The declaration of El Nino conditions in the middle of a spring heatwave is the sort of news that can cause dread in Australia.

The climate cycle brings warm water to the tropical Pacific Ocean and hot, dry conditions to much of the globe, raising the risk of wildfires in the Amazon and Southeast Asia while tending to reduce them in the western U.S.. In Australia, the conflagrations can be particularly devastating: The 1983, 2003, 2007, 2010 and 2015 fire seasons, some of the most damaging in the country’s history, all occurred during El Nino.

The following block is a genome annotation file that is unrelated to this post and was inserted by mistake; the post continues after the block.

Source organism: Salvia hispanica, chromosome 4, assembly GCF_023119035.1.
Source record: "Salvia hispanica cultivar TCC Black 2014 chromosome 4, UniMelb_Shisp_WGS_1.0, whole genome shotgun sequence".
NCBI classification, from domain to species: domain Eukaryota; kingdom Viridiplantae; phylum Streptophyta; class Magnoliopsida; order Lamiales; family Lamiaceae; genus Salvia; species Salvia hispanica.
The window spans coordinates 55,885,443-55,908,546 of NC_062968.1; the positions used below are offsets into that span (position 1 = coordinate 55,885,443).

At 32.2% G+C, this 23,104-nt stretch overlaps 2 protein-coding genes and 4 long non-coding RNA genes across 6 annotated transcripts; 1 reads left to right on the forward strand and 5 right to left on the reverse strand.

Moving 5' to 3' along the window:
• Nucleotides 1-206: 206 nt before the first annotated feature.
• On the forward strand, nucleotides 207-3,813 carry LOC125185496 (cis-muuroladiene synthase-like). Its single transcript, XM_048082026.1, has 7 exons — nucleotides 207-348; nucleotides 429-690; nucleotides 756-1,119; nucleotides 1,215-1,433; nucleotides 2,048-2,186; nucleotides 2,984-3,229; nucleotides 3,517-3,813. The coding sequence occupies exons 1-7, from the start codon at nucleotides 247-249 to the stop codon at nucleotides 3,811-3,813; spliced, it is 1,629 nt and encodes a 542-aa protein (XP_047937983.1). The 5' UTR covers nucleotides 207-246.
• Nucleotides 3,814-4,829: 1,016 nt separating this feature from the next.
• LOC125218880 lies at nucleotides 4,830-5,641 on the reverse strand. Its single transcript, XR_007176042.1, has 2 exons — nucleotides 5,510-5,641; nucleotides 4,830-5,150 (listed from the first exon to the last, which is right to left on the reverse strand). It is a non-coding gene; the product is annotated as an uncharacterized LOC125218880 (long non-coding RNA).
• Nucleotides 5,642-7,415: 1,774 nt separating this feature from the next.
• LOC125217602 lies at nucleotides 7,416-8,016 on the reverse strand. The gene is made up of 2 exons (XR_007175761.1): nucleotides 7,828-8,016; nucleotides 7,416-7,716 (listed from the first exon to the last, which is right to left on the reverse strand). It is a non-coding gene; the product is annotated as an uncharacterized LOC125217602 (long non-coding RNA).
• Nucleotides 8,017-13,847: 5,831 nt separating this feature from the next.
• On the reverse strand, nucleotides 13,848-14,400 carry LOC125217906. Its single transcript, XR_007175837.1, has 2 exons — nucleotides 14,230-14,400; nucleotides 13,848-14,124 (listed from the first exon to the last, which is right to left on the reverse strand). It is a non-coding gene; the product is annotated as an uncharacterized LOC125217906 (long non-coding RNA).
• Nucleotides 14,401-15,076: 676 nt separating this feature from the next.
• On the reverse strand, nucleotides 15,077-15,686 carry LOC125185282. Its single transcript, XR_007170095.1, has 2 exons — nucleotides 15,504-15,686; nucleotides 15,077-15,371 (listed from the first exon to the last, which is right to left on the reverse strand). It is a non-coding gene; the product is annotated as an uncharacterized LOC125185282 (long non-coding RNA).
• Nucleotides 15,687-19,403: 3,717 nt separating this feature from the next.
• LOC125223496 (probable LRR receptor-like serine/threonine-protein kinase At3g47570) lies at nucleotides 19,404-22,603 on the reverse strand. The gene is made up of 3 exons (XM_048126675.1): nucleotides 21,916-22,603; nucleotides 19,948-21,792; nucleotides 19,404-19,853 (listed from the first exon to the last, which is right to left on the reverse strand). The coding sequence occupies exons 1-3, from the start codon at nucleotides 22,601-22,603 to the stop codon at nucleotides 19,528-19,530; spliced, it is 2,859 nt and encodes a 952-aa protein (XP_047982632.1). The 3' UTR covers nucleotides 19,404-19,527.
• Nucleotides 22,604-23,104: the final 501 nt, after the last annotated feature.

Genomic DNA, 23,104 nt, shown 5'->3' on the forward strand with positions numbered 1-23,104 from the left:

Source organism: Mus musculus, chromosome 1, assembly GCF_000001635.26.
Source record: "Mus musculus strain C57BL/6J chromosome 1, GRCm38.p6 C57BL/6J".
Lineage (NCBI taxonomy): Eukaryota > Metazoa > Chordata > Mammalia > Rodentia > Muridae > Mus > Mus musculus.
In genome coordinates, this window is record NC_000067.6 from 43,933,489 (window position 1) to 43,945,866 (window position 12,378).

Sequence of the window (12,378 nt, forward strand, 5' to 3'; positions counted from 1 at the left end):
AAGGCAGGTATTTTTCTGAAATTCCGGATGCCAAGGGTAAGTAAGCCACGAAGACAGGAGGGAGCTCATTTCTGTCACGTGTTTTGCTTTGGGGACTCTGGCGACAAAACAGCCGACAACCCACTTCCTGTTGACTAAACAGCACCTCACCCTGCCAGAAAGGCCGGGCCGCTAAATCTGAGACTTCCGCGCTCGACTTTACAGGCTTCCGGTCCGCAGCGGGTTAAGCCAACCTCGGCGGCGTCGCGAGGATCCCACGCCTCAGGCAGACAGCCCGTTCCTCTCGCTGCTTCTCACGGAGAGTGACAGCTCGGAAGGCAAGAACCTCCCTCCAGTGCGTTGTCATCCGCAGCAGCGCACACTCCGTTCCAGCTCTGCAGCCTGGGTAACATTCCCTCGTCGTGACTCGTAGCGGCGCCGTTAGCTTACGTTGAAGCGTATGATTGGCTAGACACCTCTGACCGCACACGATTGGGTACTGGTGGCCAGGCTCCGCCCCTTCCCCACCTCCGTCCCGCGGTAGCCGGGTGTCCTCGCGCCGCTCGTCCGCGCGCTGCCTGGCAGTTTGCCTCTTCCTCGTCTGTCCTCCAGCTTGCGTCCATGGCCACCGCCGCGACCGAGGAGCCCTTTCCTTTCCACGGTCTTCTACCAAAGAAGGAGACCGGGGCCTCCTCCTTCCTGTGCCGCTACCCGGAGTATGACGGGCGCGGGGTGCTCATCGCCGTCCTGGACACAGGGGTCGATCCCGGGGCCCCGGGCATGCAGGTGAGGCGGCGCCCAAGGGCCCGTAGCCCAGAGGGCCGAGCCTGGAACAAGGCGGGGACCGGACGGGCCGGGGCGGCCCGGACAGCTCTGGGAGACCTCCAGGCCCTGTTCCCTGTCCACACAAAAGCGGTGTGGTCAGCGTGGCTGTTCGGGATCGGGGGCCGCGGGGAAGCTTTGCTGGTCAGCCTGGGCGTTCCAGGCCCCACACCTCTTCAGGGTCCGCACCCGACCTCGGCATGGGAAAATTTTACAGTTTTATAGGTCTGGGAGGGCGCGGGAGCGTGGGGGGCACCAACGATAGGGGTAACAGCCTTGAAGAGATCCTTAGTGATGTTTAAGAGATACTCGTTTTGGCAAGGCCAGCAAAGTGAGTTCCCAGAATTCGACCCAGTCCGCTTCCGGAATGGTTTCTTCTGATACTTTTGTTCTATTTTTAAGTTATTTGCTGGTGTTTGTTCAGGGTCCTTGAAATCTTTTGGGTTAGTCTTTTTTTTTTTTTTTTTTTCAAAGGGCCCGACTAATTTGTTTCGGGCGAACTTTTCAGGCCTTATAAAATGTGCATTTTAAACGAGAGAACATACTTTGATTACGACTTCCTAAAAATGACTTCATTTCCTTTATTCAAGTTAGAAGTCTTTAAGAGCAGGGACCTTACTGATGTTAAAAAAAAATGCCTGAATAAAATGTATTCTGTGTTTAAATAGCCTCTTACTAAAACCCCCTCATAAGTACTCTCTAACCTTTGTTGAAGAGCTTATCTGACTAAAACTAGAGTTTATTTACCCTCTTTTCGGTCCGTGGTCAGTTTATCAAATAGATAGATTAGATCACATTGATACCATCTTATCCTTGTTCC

This year, many hoped for some respite. Less than four years ago, more than 10,000 fires swept through 24 million hectares. The Black Summer catastrophe burned a fifth of its forests, killed 33 people and more than 1 billion animals, destroyed nearly 2,500 homes and released as much as 1.06 billion metric tons of carbon dioxide into the atmosphere, equivalent to three years’ worth of Australia’s normal carbon dioxide emissions.